What makes Emerald Ash Borer beetles so deadly to Minnesota’s ash trees? New research from the CFANS Department of Plant Pathology indicates that certain fungi associated with Emerald Ash Borer beetles are playing a role in the accelerated damage to ash, but fungi are also a promising potential solution to curtailing the beetle’s rapid spread. Professor Robert Blanchette and current PhD students Sofia Simeto, Nick Rajtar, Andrew Mann, and Colin Peters are getting out into Minnesota’s cities, state parks, and forests to find fungal connections between EAB and rapid decline in ash tree populations.
Emerald Ash Borer (EAB) is an invasive beetle species that was first found in Minnesota in 2009, and has rapidly moved through the Twin Cities area into Greater Minnesota’s state parks and rural land, due both to spread of beetles and the transport of beetle-infested firewood into new areas.
“In our urban forests, ash trees can make up anywhere from 20 to 25 percent of the total tree canopy. That’s a very popular street tree. So you can imagine one in four of all your trees in a city, just dying rapidly, that’s the scale of the problem we’re dealing with,” Peters explains.
One could easily spot EAB galleries (the wood carvings beetles leave in the trees after feeding and where they dwell as larvae) under cracked bark and even the little green beetles can be seen during the summer, but there is also a variety of microscopic fungi living around the beetles that are impossible to find without proper laboratory equipment.
“Most [previous] studies of EAB center on the pest itself and the damage it does, but there was no previous work about the fungi associated with it,” Simeto explains. Different fungi found associated with EAB by Blanchette Lab students play different roles in the beetle-tree interaction, including decay fungi which accelerate the degradation of the ash tree, entomopathogenic fungi (meaning, fungi that infect and kill the beetles), and others.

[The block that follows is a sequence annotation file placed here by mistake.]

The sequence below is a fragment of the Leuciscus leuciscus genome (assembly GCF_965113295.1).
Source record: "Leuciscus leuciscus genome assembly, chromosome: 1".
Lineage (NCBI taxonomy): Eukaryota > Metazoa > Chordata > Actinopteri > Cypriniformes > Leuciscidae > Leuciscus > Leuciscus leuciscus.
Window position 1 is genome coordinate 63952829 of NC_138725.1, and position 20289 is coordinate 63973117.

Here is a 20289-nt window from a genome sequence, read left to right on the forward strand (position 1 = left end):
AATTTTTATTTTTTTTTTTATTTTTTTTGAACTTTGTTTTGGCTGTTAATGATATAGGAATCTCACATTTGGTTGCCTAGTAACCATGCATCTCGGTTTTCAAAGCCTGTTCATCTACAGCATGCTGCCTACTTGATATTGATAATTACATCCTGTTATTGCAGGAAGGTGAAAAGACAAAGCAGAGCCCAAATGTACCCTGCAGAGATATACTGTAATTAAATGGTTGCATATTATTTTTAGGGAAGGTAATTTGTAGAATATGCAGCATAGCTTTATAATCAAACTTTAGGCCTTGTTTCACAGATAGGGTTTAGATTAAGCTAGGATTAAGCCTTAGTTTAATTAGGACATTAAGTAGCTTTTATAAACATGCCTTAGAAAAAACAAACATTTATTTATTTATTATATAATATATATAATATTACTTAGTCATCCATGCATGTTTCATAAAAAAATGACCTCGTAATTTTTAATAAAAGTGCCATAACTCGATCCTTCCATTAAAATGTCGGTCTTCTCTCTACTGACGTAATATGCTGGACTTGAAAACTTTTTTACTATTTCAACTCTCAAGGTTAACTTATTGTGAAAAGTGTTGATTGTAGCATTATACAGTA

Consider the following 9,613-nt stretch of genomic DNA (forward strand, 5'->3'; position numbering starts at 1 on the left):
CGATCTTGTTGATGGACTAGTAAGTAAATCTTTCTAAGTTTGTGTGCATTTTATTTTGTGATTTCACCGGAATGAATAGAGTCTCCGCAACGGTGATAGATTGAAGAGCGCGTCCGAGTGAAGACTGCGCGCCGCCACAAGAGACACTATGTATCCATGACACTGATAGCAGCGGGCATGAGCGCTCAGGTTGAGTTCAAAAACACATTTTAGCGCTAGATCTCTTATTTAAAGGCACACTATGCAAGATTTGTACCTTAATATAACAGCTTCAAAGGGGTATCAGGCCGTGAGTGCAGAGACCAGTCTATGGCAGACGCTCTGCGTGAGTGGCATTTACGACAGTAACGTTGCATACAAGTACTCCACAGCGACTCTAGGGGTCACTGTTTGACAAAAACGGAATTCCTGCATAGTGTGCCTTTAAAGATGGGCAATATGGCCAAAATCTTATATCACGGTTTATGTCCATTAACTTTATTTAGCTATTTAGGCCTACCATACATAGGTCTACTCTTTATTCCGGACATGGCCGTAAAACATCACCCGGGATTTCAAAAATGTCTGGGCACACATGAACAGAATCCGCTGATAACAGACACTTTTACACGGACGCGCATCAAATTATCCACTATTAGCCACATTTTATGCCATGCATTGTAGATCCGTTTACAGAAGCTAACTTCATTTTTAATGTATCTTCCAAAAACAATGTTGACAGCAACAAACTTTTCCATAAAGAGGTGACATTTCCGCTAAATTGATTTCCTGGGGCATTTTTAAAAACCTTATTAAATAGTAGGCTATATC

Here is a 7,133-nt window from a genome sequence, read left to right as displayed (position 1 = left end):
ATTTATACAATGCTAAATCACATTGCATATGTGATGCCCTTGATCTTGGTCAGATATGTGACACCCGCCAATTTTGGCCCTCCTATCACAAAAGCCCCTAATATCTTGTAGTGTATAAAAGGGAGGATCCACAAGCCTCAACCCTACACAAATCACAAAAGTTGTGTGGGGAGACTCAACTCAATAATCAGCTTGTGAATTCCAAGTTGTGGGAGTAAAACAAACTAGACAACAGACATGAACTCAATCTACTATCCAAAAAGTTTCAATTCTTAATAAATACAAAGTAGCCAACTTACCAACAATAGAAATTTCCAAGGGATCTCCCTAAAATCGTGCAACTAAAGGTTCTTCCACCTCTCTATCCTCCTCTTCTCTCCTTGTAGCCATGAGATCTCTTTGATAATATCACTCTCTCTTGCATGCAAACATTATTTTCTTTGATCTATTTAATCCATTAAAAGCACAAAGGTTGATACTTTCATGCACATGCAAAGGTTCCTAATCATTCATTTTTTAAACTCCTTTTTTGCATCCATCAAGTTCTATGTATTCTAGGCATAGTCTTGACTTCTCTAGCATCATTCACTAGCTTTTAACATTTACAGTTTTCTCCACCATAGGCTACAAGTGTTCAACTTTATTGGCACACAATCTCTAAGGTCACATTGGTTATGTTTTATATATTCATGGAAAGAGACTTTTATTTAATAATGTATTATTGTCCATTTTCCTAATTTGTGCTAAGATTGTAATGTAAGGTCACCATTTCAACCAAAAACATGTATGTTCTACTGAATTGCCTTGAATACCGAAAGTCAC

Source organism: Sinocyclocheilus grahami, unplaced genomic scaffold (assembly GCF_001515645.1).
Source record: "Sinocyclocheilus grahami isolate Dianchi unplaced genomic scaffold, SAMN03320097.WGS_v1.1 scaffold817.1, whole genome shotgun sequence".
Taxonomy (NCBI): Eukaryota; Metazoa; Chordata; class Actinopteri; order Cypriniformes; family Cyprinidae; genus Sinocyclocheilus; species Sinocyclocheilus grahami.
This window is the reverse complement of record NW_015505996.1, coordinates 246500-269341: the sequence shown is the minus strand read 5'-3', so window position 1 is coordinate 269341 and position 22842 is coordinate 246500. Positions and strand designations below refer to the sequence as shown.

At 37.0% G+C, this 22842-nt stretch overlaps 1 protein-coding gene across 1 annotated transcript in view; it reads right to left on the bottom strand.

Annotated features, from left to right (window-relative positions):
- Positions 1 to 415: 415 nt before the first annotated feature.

Simeto’s lab work focused on inoculating ash blocks with wood-degrading fungi associated with EAB, and tracking that decay over periods of five-plus months. She says, “We could actually confirm our hypothesis that some of these fungi are having a really important role in the degradation of the wood, especially in the loss of structural integrity of the wood attacked by EAB.”
Blanchette Lab’s EAB research is deeply collaborative on a local, national, and international level. “We have a large collaboration with two universities in China, and two groups of researchers here in the U.S., us at the University of Minnesota, and Kathryn Bushley’s USDA lab in Ithaca, New York. . . we share basically the same methods that we’re applying in each of these different places to see how the microbial communities differ in different areas across North America and in China where the beetle is native,” Mann explains. He visits Minnesota forest sites several times a year to sample leaves, galleries, and other material from trees, to compare the fungi and bacteria present over time.
Peters’s field work includes the development of devices for baiting, trapping, and infecting EAB beetles with fungi as well as injecting those fungi into trees in order to find out which option could provide the best management to lower this prolific insect’s population. “All these fungi are indigenous to Minnesota, which is useful because they’ve adapted to our local climates. They’re already found in the landscape. Now we want to see, can we increase the concentration of these fungi so they can cause, essentially, epidemics in the Emerald Ash Borer populations and use these fungi as a way to reduce EAB populations across the state, slowing the spread of the beetle?”
A fungal solution like this, known as a microbial biological control, could help the already existing management tools to reduce EAB populations, like injecting trees with insecticides. Despite efficacy, insecticides can be costly and labor-intensive, making them impractical or challenging for cities with a high proportion of ash trees in their urban forests, and impossible for natural forests. The Blanchette Lab team is currently working to develop an autocontamination trap for EAB biological control. “If the traps works , this would be huge for biological control in general,” Mann explains.
“Very little work has ever been done on this. And these students are pioneers in the study of using fungi to control it and also finding out how these fungi interact with these beetles,” says Blanchette. “And I think their results are going to have a great impact on saving natural resources, not only in Minnesota, but throughout the United States.”